Born in Greece to an Irish soldier and a Greek mother, Lafcadio Hearn
emigrated to the United States at the age of nineteen. While working as a
newspaperman in Cincinnati, Ohio, Hearn married a black woman, which was then
illegal, and fled to New Orleans to escape prosecution. Once there, he began to
work for the New Orleans Item. During his time in New Orleans, Hearn
published several books while continuing his work as a journalist.
As a broke newspaper reporter, Hearn was interested in inexpensive meals, so
he assembled a collection of Creole recipes, which he later published. Lafcadio
Hearn's Creole Cookbook, the first Creole cookbook ever
written, reflects the life and customs of New Orleans during the late 1800s.
Asked to write the guidebook for the 1884 Cotton Expedition, Hearn agreed, but
only if the publisher would also publish his cookbook. Chita: A Memory of
Last Island (F) tells the story of a shipwrecked girl adopted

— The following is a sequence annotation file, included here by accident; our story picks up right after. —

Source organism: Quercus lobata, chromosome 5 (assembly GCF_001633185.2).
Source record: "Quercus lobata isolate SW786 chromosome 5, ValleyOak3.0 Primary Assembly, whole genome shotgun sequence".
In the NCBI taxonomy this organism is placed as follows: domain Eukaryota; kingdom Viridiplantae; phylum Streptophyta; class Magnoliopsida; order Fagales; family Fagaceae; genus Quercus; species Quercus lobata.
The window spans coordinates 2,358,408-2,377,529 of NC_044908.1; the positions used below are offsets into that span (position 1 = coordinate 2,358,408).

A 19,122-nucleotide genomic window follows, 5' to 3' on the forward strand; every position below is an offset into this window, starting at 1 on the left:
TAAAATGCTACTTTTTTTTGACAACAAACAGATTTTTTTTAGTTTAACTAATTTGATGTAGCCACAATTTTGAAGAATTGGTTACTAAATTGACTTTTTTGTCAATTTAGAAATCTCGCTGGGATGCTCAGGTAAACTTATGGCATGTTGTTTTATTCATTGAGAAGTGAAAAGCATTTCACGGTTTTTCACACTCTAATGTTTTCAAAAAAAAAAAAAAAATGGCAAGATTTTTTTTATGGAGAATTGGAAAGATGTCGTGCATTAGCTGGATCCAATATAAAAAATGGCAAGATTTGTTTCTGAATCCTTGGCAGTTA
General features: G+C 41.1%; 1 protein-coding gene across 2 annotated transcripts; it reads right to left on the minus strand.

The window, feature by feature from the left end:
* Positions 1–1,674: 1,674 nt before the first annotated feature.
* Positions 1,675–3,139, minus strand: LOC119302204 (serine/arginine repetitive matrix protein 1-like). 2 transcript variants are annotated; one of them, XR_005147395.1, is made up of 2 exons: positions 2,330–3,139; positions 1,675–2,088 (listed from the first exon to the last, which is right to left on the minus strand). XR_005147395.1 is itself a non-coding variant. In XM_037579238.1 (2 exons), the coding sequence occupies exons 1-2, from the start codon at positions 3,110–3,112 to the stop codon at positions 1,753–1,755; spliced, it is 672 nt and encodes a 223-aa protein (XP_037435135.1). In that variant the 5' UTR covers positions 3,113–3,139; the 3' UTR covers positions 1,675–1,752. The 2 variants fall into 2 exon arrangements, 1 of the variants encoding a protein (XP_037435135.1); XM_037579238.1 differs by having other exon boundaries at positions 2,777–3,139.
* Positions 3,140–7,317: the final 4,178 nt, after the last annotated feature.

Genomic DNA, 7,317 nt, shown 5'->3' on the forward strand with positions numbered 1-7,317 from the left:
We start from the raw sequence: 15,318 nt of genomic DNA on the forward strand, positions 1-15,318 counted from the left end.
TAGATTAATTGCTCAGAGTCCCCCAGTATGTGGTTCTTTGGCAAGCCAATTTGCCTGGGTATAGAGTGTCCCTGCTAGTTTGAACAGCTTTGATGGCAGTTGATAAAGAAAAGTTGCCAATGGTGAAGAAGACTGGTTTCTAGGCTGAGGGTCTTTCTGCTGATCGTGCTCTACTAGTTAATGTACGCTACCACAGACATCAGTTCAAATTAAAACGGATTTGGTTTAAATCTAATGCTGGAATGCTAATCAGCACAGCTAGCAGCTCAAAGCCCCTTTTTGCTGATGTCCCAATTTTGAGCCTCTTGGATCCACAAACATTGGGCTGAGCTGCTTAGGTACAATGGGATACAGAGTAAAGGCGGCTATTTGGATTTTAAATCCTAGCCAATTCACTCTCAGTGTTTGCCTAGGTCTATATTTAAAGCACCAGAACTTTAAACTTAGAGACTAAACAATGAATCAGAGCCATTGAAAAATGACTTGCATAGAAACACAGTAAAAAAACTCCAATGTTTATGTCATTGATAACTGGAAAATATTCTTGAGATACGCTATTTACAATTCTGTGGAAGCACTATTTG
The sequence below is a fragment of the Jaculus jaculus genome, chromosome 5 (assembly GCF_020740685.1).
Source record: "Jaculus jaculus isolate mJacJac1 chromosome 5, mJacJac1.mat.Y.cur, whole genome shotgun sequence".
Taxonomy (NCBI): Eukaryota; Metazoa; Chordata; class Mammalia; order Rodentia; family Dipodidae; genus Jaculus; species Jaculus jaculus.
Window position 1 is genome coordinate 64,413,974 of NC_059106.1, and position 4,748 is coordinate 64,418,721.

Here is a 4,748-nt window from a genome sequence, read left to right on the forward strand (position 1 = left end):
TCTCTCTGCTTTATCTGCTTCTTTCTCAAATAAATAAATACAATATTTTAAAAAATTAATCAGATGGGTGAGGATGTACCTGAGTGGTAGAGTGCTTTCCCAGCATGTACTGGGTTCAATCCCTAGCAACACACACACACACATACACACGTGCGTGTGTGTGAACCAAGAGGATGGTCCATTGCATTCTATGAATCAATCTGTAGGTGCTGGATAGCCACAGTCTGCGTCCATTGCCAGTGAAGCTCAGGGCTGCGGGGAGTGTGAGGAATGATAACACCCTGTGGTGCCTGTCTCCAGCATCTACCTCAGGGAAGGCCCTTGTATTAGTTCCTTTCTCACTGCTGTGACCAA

by a Spanish family. Their different languages and cultures collide and blend
into a unique way of life.
Hearn was fascinated by the exotic, the quaint, and the unusual. This lead to
his studies of the Far East, and eventually, Hearn moved to Japan, where he
hoped to escape the materialism of the Western world. He secured a university
teaching position and soon married a Japanese woman, becoming a Japanese citizen
in 1895 under the name Yakumo Koizumi. He continued writing and published
numerous books describing the life and customs of his new home, including Kwaidan,
Ghostly Japan, and Japan: An Attempt at Interpretation.